Last week, the FDA sent a warning letter to Johnson & Johnson over trials of its antibiotic drug, ceftobiprole. J&J hopes that Ceftobiprole will be approved for the treatment of skin infections, including MRSA (which is frequently a hospital-acquired infection).
The FDA reports that J&J has been violating its own study protocols, including:
- Failure to ensure that patients properly store the drug
- Failure to perform appropriate patient examinations
- Failure to document some doses given to patients
- Hiring unqualified investigators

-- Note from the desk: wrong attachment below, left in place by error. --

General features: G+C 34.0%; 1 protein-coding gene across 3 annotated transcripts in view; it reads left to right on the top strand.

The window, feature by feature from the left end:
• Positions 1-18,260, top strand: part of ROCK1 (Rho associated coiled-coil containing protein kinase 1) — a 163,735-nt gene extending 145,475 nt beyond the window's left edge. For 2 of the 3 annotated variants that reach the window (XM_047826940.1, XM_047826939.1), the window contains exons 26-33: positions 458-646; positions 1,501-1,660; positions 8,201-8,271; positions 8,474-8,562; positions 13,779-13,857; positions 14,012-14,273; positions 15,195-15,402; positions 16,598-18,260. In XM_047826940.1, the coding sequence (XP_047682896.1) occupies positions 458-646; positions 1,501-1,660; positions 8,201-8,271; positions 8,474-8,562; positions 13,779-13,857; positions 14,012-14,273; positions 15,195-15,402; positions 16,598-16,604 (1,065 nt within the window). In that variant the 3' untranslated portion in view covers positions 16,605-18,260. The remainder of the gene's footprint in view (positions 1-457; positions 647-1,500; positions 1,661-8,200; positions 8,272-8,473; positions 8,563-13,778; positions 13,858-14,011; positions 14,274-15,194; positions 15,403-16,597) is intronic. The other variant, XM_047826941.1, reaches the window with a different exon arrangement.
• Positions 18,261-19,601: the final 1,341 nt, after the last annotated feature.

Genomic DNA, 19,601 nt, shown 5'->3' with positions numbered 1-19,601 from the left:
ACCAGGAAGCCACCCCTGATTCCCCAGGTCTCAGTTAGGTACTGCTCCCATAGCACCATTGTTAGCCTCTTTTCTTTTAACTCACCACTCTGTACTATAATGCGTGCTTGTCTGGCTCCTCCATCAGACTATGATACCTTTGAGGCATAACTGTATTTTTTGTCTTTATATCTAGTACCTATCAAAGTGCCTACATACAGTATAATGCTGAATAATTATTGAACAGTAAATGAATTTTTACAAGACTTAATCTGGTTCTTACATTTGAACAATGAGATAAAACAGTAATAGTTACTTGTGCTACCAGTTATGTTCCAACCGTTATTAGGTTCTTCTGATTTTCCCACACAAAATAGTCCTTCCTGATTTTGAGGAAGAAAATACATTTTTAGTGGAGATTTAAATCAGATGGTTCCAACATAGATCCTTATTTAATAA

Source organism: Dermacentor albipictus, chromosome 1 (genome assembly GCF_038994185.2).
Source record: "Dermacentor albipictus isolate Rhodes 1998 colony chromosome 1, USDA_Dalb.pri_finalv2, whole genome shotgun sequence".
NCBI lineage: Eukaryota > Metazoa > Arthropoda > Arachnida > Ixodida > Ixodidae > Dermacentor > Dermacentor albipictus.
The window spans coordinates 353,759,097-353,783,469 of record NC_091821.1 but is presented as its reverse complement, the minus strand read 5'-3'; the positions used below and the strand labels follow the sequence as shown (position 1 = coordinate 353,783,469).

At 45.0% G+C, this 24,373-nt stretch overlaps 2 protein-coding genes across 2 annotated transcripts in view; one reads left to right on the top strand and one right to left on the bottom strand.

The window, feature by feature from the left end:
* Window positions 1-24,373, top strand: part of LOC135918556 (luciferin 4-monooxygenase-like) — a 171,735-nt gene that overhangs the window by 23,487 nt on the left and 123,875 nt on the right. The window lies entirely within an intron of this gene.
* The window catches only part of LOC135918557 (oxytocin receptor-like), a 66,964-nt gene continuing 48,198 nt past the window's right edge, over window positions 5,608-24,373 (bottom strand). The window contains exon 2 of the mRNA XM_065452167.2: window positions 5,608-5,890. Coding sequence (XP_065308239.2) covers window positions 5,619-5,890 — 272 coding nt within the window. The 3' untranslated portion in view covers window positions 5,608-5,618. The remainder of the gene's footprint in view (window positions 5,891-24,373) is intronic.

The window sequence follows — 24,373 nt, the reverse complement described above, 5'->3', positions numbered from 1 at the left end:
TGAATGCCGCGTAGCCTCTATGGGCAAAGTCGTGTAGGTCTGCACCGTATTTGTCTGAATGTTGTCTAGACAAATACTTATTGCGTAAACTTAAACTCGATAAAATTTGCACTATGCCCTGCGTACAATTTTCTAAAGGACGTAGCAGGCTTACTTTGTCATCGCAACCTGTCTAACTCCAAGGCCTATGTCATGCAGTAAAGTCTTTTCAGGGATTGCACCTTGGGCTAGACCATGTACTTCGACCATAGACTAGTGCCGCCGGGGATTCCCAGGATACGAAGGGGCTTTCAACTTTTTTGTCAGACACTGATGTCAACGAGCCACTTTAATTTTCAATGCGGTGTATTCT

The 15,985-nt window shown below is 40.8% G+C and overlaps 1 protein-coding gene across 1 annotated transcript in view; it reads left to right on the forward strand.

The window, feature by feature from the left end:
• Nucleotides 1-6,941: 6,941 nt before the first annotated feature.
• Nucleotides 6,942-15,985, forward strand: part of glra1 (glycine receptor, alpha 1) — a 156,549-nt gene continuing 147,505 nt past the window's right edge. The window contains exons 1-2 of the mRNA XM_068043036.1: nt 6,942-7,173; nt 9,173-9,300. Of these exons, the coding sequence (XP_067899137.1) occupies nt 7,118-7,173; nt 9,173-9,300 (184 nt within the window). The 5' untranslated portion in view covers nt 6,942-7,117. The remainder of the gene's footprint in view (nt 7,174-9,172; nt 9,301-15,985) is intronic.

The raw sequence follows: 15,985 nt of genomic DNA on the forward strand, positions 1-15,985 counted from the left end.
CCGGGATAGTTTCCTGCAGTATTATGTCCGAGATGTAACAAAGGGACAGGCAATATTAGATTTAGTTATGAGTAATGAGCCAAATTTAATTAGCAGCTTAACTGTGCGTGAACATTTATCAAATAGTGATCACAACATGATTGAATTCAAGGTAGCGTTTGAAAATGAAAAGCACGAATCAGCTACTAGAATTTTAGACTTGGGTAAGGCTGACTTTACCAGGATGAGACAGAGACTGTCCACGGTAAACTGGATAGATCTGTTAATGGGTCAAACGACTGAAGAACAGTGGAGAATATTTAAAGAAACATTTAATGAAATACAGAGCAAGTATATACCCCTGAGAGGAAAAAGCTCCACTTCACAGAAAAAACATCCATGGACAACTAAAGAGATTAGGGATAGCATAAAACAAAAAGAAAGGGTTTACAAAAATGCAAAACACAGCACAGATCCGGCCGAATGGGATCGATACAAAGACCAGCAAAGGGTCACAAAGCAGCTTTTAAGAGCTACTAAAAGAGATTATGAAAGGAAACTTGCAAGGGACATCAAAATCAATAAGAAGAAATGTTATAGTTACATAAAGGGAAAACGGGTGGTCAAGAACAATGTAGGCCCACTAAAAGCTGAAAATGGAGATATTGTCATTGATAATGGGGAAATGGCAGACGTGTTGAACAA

- Enrolling patients who do not meet J&J’s own eligibility criteria
These types of problems are systemic in the whole system. Many blame the FDA for allowing bad drugs to reach the market, but the primary failure is with the drug companies who fail to conduct adequate studies (or worse, hide the results of their otherwise-adequate studies). The FDA does not do independent studies of the drugs—that is not something taxpayers should have to pay for. Drugmakers have a responsibility to perform studies of their own drugs to ensure they meet safety and efficacy requirements. Unfortunately, this is sometimes like the wolf guarding the henhouse.